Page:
Congestion charging back on the agenda

This week, the NSW State Opposition has called for uniform congestion tolling on roads, with per-kilometre charging as the basis of a ‘fairer deal’ for motorists.

The leader of the Nationals and opposition spokesman on roads, Andrew Stoner, believes that the current system (all toll roads operating independently) is limiting the ability to develop a consistent ‘network’ of tolling, with all entrances and egresses from the city being considered in the management of time-of-day congestion charging.

Mr. Stoner says he is interested in exploring the model outlined by consulting firm Evans & Peck in a paper published last year, proposing the creation of a Sydney motorway network company as a public-private partnership between toll road companies and the government. The body would be responsible for the planning, building and operating additions to the motorway network, using toll revenue.

Meanwhile, top Australian transport expert Graham Currie told The Australian this week that the $20 billion-a-year cost of traffic congestion in Australia’s city centres, the highest in the world as a proportion of GDP, was unlikely to remain high because so many commuters do no pay their own parking bills.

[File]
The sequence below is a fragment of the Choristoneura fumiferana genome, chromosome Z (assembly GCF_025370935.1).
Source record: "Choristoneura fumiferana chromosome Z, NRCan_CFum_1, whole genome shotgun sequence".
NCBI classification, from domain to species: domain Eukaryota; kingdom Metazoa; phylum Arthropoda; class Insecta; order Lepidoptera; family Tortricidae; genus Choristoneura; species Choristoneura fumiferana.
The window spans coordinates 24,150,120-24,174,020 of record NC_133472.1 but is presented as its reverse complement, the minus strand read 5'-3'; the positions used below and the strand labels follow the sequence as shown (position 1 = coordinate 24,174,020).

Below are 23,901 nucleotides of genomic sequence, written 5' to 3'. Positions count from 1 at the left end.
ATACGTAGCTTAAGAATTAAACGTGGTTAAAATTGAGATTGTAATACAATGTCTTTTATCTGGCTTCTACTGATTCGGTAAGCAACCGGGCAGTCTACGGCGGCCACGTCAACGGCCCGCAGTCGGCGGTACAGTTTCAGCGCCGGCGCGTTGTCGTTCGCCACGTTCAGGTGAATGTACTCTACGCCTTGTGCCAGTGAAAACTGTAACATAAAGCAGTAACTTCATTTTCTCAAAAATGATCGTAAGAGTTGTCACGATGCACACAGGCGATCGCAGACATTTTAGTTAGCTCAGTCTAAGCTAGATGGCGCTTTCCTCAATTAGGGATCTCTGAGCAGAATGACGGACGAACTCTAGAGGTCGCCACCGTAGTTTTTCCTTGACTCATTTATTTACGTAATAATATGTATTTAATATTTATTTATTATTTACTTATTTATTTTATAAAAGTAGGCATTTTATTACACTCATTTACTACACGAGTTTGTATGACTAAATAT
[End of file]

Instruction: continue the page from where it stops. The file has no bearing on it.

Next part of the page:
He believes that the provision for car parking in city buildings is a cost borne principally by employers, flowing through into the price of goods and services, and ‘in effect subsidising car owners who drive into the city’.

Whilst State Governments have introduced levies on parking spaces in Perth, Sydney and Melbourne to raise money from car park owners to be reinvested into other forms of transport, these do not necessarily get to the root of the congestion problem.

Cristina Lynn, Managing Partner of Parking Consultants International, says that a levy on parking spaces in which cars don’t often move during the entire day, does not help ease city congestion during work hours. A London- or Stockholm-style tax, payable on entry to the CBD would be a more targeted way of addressing congestion issues particularly from highly polluting vehicles (in Stockholm, for example,  zero-emission cars aren’t subject to the tax)

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